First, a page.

ERIE, Pa. (AP) — A federal magistrate in Pennsylvania has recommended against class-action status for a lawsuit filed over spyware installed on computers leased from furniture renter Aaron's Inc.
If accepted by a federal judge, the recommendation would mean the lawsuit would be reduced to the original claim filed by Crystal and Brian Byrd, of Casper, Wyo.
The couple's attorneys have since claimed hundreds of customers were victimized as Aaron's allegedly collected 185,000 emails containing sensitive information — including pictures of nude children and people having sex — from customers. The Byrds sued Atlanta-based Aaron's in Pennsylvania because the company that made the software, DesignerWare, is from North East, Pa.
Attorneys for both sides have until Feb. 14 to object to U.S. Magistrate Susan Paradise Baxter's Jan. 31 recommendation, which was first reported Friday by the Erie Times-News. After that, a federal judge can accept, reject or modify the recommendations.
Frederick Longer, a Philadelphia attorney helping to represent the Byrds, said he intends to appeal if the magistrate's recommendation is accepted by the court.
"The fight for consumers who were spied up on by Aaron's Inc. and its franchise stores is far from over," Longer said. "We intend to appeal the court's decision, which does show that Aaron's secretly invaded customers' privacy without their knowledge or consent."
Aaron's spokesman, Garet Hayes, said the company has a policy of not commenting on litigation.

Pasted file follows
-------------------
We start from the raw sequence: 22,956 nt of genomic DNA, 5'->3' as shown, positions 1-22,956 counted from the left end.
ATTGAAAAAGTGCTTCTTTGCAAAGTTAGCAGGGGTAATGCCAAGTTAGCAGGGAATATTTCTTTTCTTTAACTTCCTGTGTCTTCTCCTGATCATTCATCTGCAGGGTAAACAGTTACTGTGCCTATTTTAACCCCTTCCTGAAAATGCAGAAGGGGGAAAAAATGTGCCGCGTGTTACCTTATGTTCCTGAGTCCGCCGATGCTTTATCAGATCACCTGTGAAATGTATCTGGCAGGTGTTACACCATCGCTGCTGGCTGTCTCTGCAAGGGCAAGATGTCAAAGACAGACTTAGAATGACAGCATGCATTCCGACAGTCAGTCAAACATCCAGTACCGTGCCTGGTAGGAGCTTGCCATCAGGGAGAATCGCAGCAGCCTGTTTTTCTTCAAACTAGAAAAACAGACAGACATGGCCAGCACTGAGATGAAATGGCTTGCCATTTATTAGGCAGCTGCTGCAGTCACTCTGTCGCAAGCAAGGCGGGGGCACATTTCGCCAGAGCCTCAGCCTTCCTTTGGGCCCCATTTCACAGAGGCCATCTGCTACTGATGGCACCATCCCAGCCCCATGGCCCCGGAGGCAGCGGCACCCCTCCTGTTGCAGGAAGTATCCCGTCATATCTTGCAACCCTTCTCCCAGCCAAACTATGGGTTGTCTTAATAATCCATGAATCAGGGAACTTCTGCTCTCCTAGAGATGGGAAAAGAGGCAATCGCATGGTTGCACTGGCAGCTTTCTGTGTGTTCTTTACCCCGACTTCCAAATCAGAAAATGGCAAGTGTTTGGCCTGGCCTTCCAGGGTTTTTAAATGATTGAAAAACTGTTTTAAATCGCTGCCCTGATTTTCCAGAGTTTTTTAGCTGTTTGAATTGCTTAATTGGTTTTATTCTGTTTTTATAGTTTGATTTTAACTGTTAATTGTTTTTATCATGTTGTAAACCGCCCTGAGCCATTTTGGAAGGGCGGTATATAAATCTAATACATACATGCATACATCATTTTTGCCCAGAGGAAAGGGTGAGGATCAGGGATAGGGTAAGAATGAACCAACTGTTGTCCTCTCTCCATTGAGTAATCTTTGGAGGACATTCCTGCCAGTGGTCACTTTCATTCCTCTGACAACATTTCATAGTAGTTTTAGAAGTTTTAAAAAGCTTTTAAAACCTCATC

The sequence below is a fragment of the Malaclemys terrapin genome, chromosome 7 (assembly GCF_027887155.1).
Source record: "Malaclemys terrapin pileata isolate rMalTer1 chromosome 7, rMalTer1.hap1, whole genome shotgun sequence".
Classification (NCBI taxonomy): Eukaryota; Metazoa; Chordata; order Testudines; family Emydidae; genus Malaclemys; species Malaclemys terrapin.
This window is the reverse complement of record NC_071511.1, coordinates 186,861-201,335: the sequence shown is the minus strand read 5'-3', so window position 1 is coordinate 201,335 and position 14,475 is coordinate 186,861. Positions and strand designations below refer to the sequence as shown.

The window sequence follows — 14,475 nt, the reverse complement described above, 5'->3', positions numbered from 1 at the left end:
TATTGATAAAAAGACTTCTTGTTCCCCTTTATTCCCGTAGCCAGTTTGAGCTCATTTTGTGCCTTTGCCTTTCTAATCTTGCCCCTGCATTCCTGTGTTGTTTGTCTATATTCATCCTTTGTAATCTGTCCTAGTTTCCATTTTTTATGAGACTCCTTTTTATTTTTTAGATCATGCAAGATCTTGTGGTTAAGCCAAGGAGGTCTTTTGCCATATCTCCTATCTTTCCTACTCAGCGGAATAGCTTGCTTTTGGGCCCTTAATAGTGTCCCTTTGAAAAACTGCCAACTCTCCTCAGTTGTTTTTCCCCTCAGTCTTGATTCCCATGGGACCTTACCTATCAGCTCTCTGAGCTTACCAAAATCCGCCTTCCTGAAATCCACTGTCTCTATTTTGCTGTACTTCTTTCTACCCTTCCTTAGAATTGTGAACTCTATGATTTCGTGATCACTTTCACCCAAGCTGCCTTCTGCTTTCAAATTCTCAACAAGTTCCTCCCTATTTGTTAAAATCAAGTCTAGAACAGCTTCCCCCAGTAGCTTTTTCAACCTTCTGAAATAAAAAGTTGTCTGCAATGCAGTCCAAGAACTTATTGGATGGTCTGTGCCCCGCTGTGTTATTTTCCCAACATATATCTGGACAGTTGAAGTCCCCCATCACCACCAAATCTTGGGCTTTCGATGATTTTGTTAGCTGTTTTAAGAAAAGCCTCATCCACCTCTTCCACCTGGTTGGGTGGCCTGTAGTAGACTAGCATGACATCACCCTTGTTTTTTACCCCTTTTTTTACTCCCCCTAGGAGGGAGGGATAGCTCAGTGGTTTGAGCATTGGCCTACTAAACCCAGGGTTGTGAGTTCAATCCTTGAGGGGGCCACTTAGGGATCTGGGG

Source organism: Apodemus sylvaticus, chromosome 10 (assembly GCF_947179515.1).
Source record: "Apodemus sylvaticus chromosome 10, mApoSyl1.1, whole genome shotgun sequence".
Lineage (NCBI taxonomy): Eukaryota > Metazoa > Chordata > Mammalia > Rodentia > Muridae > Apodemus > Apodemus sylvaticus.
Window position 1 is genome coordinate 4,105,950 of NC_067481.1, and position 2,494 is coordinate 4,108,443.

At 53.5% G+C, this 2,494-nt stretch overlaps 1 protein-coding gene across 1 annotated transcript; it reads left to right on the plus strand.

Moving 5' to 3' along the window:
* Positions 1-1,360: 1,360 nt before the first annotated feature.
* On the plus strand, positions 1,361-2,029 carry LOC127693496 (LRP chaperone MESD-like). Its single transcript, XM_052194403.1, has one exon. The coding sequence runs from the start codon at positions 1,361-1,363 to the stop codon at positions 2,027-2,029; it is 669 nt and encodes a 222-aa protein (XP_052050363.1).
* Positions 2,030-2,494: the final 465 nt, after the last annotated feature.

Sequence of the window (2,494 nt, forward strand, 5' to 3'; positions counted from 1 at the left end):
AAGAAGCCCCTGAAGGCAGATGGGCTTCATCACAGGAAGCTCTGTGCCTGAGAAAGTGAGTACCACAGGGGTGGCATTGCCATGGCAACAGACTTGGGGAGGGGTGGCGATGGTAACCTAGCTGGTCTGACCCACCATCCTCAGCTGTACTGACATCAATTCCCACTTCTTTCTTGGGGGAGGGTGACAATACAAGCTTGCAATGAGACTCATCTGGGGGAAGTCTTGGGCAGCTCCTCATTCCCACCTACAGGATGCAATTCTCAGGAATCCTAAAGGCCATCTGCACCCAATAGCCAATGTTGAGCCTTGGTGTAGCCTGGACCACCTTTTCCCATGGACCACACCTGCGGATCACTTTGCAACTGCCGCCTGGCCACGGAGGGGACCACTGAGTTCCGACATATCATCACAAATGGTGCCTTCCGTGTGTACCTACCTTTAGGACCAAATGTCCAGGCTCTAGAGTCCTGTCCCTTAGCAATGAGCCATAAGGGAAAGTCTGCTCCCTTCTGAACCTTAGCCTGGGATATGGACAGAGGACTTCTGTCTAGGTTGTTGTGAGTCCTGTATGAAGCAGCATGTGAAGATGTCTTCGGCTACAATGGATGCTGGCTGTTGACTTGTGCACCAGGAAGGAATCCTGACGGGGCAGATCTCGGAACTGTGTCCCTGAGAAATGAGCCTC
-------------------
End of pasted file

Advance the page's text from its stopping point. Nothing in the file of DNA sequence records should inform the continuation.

In recommending the class-action be scuttled, Baxter found the Byrds' attorneys failed to clearly identify a class of people who might have been victimized by the software. Lumping together households that rented computers equipped with the spyware wasn't specific enough, she said.
"Plaintiffs do not provide an administratively feasible way to determine whose information was surreptitiously gathered," Baxter found.
Aaron's has previously denied wrongdoing, claiming the spyware was installed so the company could remotely disable rental computers when customers either didn't return the devices or didn't keep up on payments.
But the Byrds, buttressed by information that grew out of a Federal Trade Commission settlement in 2012, contend the spyware also secretly sent emails back to Aaron's corporate computers that contained pictures secretly taken by the rental computers' webcams, or other sensitive customer information including Social Security numbers, social media and email passwords, and even keystrokes.
The FTC settlement has barred DesignerWare, the Aaron's franchise that operated the Wyoming store, and six other businesses that operated rental stores from deceptively collecting information and using any location-tracking software without customer consent.